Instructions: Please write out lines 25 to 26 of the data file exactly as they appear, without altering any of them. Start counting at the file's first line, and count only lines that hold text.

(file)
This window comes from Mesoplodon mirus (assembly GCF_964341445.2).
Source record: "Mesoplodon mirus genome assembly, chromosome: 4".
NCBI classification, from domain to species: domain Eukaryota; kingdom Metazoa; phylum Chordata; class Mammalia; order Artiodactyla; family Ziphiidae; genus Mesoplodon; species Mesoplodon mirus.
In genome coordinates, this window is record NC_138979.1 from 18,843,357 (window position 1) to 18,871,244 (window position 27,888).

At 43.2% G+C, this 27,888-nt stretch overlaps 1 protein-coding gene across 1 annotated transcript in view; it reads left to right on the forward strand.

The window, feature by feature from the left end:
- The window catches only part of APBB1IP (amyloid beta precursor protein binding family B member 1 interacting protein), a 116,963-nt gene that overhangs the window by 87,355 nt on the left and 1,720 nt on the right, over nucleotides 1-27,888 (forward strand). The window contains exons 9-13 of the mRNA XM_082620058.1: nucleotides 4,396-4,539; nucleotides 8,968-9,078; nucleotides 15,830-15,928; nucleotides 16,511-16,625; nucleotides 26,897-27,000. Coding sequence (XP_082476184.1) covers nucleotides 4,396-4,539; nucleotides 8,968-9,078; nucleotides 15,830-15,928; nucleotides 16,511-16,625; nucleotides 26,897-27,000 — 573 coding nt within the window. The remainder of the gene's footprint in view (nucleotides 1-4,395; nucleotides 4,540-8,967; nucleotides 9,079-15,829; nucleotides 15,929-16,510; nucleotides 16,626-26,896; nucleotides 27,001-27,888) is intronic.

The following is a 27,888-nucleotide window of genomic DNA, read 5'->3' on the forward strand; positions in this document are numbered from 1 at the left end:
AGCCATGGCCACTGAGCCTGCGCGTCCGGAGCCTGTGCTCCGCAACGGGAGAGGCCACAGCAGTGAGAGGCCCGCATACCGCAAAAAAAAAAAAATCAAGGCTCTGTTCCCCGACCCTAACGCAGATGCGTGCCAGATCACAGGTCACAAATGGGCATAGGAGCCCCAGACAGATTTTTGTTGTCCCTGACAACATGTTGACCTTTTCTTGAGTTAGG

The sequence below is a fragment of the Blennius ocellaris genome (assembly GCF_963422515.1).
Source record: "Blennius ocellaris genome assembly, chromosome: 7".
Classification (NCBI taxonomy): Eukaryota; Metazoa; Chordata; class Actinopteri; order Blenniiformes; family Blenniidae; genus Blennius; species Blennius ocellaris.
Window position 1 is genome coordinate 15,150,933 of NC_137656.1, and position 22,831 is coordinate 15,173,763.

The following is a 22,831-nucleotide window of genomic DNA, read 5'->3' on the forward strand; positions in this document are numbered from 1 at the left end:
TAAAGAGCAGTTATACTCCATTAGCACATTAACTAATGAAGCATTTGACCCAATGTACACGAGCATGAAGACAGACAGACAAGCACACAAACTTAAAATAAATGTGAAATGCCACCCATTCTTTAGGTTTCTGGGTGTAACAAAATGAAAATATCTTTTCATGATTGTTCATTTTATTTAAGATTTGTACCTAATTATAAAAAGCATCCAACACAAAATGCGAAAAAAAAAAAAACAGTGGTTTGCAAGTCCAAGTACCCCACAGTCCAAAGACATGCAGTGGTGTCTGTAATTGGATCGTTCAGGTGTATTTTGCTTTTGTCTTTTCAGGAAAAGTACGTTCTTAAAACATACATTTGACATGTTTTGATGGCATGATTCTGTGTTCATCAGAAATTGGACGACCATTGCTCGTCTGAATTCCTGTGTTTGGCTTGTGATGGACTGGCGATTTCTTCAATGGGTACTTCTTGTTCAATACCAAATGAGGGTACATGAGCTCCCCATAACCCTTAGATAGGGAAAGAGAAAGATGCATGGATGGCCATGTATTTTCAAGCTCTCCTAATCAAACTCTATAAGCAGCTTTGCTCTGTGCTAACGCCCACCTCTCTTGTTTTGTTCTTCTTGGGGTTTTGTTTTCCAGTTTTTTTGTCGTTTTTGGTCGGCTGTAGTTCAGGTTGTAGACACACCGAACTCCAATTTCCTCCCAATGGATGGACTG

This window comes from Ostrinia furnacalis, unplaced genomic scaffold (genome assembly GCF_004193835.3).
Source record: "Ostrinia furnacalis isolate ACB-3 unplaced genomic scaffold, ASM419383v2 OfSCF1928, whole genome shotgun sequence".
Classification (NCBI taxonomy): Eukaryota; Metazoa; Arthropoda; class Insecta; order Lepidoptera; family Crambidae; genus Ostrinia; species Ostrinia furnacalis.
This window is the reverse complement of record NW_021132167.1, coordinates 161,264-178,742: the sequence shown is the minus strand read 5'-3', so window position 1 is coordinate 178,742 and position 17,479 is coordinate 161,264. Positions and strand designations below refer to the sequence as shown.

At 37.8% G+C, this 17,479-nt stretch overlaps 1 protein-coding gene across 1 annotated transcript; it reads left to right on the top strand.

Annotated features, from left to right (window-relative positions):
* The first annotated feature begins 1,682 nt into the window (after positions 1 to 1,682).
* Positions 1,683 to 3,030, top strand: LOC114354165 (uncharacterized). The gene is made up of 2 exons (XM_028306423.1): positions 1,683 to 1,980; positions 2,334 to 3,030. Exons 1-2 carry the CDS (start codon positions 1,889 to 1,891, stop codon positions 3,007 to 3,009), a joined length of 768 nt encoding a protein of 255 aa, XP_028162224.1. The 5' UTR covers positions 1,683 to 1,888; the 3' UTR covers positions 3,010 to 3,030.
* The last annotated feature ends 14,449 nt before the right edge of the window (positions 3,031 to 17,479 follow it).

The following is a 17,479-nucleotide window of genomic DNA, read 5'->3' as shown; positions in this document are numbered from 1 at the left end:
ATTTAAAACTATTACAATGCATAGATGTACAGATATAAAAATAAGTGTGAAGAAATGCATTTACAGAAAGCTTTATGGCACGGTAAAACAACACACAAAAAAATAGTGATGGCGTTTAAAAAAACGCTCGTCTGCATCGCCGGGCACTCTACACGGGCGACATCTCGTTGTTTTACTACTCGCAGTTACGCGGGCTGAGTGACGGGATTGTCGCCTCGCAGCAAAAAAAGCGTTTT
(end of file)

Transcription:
The following is a 17,479-nucleotide window of genomic DNA, read 5'->3' as shown; positions in this document are numbered from 1 at the left end:
ATTTAAAACTATTACAATGCATAGATGTACAGATATAAAAATAAGTGTGAAGAAATGCATTTACAGAAAGCTTTATGGCACGGTAAAACAACACACAAAAAAATAGTGATGGCGTTTAAAAAAACGCTCGTCTGCATCGCCGGGCACTCTACACGGGCGACATCTCGTTGTTTTACTACTCGCAGTTACGCGGGCTGAGTGACGGGATTGTCGCCTCGCAGCAAAAAAAGCGTTTT